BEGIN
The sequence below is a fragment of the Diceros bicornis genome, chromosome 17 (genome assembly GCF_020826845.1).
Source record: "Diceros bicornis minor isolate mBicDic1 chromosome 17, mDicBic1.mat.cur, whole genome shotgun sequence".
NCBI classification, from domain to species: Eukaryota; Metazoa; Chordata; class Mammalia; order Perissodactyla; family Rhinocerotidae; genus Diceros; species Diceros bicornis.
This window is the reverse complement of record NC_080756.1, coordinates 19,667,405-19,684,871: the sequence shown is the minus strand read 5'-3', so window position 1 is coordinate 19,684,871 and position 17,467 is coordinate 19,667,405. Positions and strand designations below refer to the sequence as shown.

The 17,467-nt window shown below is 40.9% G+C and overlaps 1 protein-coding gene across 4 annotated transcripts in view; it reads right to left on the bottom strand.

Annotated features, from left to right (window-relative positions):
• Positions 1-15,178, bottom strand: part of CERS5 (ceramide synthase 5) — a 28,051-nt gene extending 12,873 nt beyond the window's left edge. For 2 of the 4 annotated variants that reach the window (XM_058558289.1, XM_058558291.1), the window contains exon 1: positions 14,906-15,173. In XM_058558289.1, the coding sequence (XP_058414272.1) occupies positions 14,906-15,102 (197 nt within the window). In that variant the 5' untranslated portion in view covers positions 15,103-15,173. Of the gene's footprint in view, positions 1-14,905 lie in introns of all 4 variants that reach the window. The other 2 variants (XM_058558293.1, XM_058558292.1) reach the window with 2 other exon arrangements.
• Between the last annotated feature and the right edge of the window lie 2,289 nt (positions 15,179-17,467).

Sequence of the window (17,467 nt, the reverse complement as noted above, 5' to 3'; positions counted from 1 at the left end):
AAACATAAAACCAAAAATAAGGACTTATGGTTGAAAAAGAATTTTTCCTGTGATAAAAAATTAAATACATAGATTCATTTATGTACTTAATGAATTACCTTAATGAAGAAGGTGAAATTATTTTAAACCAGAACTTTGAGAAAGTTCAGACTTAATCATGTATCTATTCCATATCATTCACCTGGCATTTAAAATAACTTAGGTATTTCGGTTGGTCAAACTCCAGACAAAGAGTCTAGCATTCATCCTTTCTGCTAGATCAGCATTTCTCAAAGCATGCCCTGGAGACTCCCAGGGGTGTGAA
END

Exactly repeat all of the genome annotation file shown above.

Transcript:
The sequence below is a fragment of the Diceros bicornis genome, chromosome 17 (genome assembly GCF_020826845.1).
Source record: "Diceros bicornis minor isolate mBicDic1 chromosome 17, mDicBic1.mat.cur, whole genome shotgun sequence".
NCBI classification, from domain to species: Eukaryota; Metazoa; Chordata; class Mammalia; order Perissodactyla; family Rhinocerotidae; genus Diceros; species Diceros bicornis.
This window is the reverse complement of record NC_080756.1, coordinates 19,667,405-19,684,871: the sequence shown is the minus strand read 5'-3', so window position 1 is coordinate 19,684,871 and position 17,467 is coordinate 19,667,405. Positions and strand designations below refer to the sequence as shown.

The 17,467-nt window shown below is 40.9% G+C and overlaps 1 protein-coding gene across 4 annotated transcripts in view; it reads right to left on the bottom strand.

Annotated features, from left to right (window-relative positions):
• Positions 1-15,178, bottom strand: part of CERS5 (ceramide synthase 5) — a 28,051-nt gene extending 12,873 nt beyond the window's left edge. For 2 of the 4 annotated variants that reach the window (XM_058558289.1, XM_058558291.1), the window contains exon 1: positions 14,906-15,173. In XM_058558289.1, the coding sequence (XP_058414272.1) occupies positions 14,906-15,102 (197 nt within the window). In that variant the 5' untranslated portion in view covers positions 15,103-15,173. Of the gene's footprint in view, positions 1-14,905 lie in introns of all 4 variants that reach the window. The other 2 variants (XM_058558293.1, XM_058558292.1) reach the window with 2 other exon arrangements.
• Between the last annotated feature and the right edge of the window lie 2,289 nt (positions 15,179-17,467).

Sequence of the window (17,467 nt, the reverse complement as noted above, 5' to 3'; positions counted from 1 at the left end):
AAACATAAAACCAAAAATAAGGACTTATGGTTGAAAAAGAATTTTTCCTGTGATAAAAAATTAAATACATAGATTCATTTATGTACTTAATGAATTACCTTAATGAAGAAGGTGAAATTATTTTAAACCAGAACTTTGAGAAAGTTCAGACTTAATCATGTATCTATTCCATATCATTCACCTGGCATTTAAAATAACTTAGGTATTTCGGTTGGTCAAACTCCAGACAAAGAGTCTAGCATTCATCCTTTCTGCTAGATCAGCATTTCTCAAAGCATGCCCTGGAGACTCCCAGGGGTGTGAA